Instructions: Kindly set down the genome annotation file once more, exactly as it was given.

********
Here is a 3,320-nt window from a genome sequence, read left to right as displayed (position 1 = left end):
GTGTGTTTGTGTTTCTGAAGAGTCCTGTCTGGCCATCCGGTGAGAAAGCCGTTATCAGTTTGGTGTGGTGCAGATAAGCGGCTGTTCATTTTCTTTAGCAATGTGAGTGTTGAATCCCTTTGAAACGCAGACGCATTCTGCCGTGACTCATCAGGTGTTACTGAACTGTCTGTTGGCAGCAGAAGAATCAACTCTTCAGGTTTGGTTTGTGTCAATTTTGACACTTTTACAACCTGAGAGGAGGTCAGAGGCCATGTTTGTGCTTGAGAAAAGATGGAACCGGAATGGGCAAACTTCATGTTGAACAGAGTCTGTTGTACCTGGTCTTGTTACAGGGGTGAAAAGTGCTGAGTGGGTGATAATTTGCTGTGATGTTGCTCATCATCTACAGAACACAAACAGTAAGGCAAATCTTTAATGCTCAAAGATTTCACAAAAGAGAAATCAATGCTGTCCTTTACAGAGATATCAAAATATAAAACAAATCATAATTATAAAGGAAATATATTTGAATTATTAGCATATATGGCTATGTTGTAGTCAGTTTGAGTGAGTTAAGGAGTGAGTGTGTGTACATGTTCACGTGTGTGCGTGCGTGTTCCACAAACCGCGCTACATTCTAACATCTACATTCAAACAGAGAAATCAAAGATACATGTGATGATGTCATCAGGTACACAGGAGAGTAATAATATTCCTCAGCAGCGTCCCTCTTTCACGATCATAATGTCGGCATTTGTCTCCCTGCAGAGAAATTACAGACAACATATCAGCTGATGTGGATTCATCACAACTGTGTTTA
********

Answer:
Here is a 3,320-nt window from a genome sequence, read left to right as displayed (position 1 = left end):
GTGTGTTTGTGTTTCTGAAGAGTCCTGTCTGGCCATCCGGTGAGAAAGCCGTTATCAGTTTGGTGTGGTGCAGATAAGCGGCTGTTCATTTTCTTTAGCAATGTGAGTGTTGAATCCCTTTGAAACGCAGACGCATTCTGCCGTGACTCATCAGGTGTTACTGAACTGTCTGTTGGCAGCAGAAGAATCAACTCTTCAGGTTTGGTTTGTGTCAATTTTGACACTTTTACAACCTGAGAGGAGGTCAGAGGCCATGTTTGTGCTTGAGAAAAGATGGAACCGGAATGGGCAAACTTCATGTTGAACAGAGTCTGTTGTACCTGGTCTTGTTACAGGGGTGAAAAGTGCTGAGTGGGTGATAATTTGCTGTGATGTTGCTCATCATCTACAGAACACAAACAGTAAGGCAAATCTTTAATGCTCAAAGATTTCACAAAAGAGAAATCAATGCTGTCCTTTACAGAGATATCAAAATATAAAACAAATCATAATTATAAAGGAAATATATTTGAATTATTAGCATATATGGCTATGTTGTAGTCAGTTTGAGTGAGTTAAGGAGTGAGTGTGTGTACATGTTCACGTGTGTGCGTGCGTGTTCCACAAACCGCGCTACATTCTAACATCTACATTCAAACAGAGAAATCAAAGATACATGTGATGATGTCATCAGGTACACAGGAGAGTAATAATATTCCTCAGCAGCGTCCCTCTTTCACGATCATAATGTCGGCATTTGTCTCCCTGCAGAGAAATTACAGACAACATATCAGCTGATGTGGATTCATCACAACTGTGTTTA